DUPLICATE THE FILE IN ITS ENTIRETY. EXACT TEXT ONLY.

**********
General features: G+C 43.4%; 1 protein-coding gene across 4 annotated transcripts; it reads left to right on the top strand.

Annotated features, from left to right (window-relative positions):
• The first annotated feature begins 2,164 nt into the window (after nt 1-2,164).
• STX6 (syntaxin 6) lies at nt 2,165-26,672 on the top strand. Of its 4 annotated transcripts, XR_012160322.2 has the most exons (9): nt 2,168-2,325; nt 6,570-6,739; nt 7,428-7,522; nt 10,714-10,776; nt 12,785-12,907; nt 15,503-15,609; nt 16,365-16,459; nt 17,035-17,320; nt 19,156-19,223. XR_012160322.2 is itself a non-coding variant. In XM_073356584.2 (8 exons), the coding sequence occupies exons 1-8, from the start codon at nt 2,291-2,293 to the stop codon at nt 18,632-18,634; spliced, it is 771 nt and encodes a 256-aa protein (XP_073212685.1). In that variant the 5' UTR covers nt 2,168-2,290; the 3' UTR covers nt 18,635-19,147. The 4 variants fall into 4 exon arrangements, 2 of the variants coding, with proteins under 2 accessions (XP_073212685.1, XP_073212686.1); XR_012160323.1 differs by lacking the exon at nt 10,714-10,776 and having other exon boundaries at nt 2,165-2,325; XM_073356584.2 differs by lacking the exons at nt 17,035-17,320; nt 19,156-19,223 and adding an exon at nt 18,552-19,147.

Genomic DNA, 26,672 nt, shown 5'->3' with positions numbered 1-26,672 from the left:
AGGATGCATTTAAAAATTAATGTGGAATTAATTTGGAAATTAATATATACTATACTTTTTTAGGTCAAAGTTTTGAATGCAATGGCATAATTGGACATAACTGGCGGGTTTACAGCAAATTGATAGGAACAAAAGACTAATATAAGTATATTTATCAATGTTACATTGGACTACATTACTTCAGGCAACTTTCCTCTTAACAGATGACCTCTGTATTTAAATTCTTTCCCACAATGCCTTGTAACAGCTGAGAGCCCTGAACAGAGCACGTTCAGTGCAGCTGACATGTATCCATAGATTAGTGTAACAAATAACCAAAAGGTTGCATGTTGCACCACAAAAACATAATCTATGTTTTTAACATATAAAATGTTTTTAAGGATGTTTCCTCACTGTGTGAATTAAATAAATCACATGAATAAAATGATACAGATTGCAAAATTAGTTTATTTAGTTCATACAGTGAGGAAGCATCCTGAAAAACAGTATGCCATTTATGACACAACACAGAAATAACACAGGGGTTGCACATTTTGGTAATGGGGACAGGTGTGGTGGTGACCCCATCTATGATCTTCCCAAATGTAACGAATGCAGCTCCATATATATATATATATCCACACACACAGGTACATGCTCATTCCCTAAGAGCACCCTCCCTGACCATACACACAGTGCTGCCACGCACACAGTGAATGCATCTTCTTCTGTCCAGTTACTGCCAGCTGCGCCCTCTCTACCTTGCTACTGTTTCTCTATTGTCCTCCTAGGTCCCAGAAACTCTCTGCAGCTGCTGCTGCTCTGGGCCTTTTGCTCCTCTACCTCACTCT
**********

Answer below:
General features: G+C 43.4%; 1 protein-coding gene across 4 annotated transcripts; it reads left to right on the top strand.

Annotated features, from left to right (window-relative positions):
• The first annotated feature begins 2,164 nt into the window (after nt 1-2,164).
• STX6 (syntaxin 6) lies at nt 2,165-26,672 on the top strand. Of its 4 annotated transcripts, XR_012160322.2 has the most exons (9): nt 2,168-2,325; nt 6,570-6,739; nt 7,428-7,522; nt 10,714-10,776; nt 12,785-12,907; nt 15,503-15,609; nt 16,365-16,459; nt 17,035-17,320; nt 19,156-19,223. XR_012160322.2 is itself a non-coding variant. In XM_073356584.2 (8 exons), the coding sequence occupies exons 1-8, from the start codon at nt 2,291-2,293 to the stop codon at nt 18,632-18,634; spliced, it is 771 nt and encodes a 256-aa protein (XP_073212685.1). In that variant the 5' UTR covers nt 2,168-2,290; the 3' UTR covers nt 18,635-19,147. The 4 variants fall into 4 exon arrangements, 2 of the variants coding, with proteins under 2 accessions (XP_073212685.1, XP_073212686.1); XR_012160323.1 differs by lacking the exon at nt 10,714-10,776 and having other exon boundaries at nt 2,165-2,325; XM_073356584.2 differs by lacking the exons at nt 17,035-17,320; nt 19,156-19,223 and adding an exon at nt 18,552-19,147.

Genomic DNA, 26,672 nt, shown 5'->3' with positions numbered 1-26,672 from the left:
AGGATGCATTTAAAAATTAATGTGGAATTAATTTGGAAATTAATATATACTATACTTTTTTAGGTCAAAGTTTTGAATGCAATGGCATAATTGGACATAACTGGCGGGTTTACAGCAAATTGATAGGAACAAAAGACTAATATAAGTATATTTATCAATGTTACATTGGACTACATTACTTCAGGCAACTTTCCTCTTAACAGATGACCTCTGTATTTAAATTCTTTCCCACAATGCCTTGTAACAGCTGAGAGCCCTGAACAGAGCACGTTCAGTGCAGCTGACATGTATCCATAGATTAGTGTAACAAATAACCAAAAGGTTGCATGTTGCACCACAAAAACATAATCTATGTTTTTAACATATAAAATGTTTTTAAGGATGTTTCCTCACTGTGTGAATTAAATAAATCACATGAATAAAATGATACAGATTGCAAAATTAGTTTATTTAGTTCATACAGTGAGGAAGCATCCTGAAAAACAGTATGCCATTTATGACACAACACAGAAATAACACAGGGGTTGCACATTTTGGTAATGGGGACAGGTGTGGTGGTGACCCCATCTATGATCTTCCCAAATGTAACGAATGCAGCTCCATATATATATATATATCCACACACACAGGTACATGCTCATTCCCTAAGAGCACCCTCCCTGACCATACACACAGTGCTGCCACGCACACAGTGAATGCATCTTCTTCTGTCCAGTTACTGCCAGCTGCGCCCTCTCTACCTTGCTACTGTTTCTCTATTGTCCTCCTAGGTCCCAGAAACTCTCTGCAGCTGCTGCTGCTCTGGGCCTTTTGCTCCTCTACCTCACTCT